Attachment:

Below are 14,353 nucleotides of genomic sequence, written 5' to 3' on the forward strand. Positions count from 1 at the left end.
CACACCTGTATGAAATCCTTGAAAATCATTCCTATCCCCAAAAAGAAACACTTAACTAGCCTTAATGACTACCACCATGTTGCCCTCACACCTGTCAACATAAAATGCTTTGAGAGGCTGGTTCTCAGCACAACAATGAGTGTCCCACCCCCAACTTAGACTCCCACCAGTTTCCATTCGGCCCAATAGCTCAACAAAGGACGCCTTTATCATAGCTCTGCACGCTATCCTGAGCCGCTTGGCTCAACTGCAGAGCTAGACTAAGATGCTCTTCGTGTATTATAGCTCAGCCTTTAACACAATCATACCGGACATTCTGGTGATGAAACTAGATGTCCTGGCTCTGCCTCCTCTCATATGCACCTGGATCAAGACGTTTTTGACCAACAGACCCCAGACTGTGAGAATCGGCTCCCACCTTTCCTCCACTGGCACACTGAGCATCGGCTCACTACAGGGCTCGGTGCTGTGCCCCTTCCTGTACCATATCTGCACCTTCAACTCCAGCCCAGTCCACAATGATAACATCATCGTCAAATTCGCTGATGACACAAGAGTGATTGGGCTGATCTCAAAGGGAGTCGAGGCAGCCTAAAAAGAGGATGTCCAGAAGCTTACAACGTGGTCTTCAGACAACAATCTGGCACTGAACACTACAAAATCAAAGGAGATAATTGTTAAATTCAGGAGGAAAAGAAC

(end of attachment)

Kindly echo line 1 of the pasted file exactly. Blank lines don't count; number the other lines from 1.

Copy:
Below are 14,353 nucleotides of genomic sequence, written 5' to 3' on the forward strand. Positions count from 1 at the left end.